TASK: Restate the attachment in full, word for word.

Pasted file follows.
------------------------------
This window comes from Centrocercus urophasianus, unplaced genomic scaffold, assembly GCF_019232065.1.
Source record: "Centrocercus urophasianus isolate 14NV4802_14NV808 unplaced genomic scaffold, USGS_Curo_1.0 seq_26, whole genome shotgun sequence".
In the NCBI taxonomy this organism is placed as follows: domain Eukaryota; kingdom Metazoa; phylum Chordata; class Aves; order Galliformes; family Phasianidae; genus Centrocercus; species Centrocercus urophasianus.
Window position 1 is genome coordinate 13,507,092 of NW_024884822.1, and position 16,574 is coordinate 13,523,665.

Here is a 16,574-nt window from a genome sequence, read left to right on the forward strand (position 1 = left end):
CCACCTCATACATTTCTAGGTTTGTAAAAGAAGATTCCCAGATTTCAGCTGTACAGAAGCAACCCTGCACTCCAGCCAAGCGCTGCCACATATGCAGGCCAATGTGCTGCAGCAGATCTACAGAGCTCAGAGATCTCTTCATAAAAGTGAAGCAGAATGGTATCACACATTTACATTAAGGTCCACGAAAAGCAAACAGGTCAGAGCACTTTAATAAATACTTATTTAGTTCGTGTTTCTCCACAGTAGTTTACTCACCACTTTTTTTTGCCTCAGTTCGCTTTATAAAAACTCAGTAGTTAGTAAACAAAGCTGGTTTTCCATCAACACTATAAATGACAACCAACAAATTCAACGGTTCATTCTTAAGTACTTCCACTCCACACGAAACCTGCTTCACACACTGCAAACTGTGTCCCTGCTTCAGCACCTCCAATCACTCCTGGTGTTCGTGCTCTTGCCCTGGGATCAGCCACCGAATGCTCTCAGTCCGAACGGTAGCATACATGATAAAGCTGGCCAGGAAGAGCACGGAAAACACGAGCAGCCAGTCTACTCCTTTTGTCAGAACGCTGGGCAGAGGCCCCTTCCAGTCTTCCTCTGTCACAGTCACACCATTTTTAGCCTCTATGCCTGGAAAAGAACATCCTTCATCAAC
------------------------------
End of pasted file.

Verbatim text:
This window comes from Centrocercus urophasianus, unplaced genomic scaffold, assembly GCF_019232065.1.
Source record: "Centrocercus urophasianus isolate 14NV4802_14NV808 unplaced genomic scaffold, USGS_Curo_1.0 seq_26, whole genome shotgun sequence".
In the NCBI taxonomy this organism is placed as follows: domain Eukaryota; kingdom Metazoa; phylum Chordata; class Aves; order Galliformes; family Phasianidae; genus Centrocercus; species Centrocercus urophasianus.
Window position 1 is genome coordinate 13,507,092 of NW_024884822.1, and position 16,574 is coordinate 13,523,665.

Here is a 16,574-nt window from a genome sequence, read left to right on the forward strand (position 1 = left end):
CCACCTCATACATTTCTAGGTTTGTAAAAGAAGATTCCCAGATTTCAGCTGTACAGAAGCAACCCTGCACTCCAGCCAAGCGCTGCCACATATGCAGGCCAATGTGCTGCAGCAGATCTACAGAGCTCAGAGATCTCTTCATAAAAGTGAAGCAGAATGGTATCACACATTTACATTAAGGTCCACGAAAAGCAAACAGGTCAGAGCACTTTAATAAATACTTATTTAGTTCGTGTTTCTCCACAGTAGTTTACTCACCACTTTTTTTTGCCTCAGTTCGCTTTATAAAAACTCAGTAGTTAGTAAACAAAGCTGGTTTTCCATCAACACTATAAATGACAACCAACAAATTCAACGGTTCATTCTTAAGTACTTCCACTCCACACGAAACCTGCTTCACACACTGCAAACTGTGTCCCTGCTTCAGCACCTCCAATCACTCCTGGTGTTCGTGCTCTTGCCCTGGGATCAGCCACCGAATGCTCTCAGTCCGAACGGTAGCATACATGATAAAGCTGGCCAGGAAGAGCACGGAAAACACGAGCAGCCAGTCTACTCCTTTTGTCAGAACGCTGGGCAGAGGCCCCTTCCAGTCTTCCTCTGTCACAGTCACACCATTTTTAGCCTCTATGCCTGGAAAAGAACATCCTTCATCAAC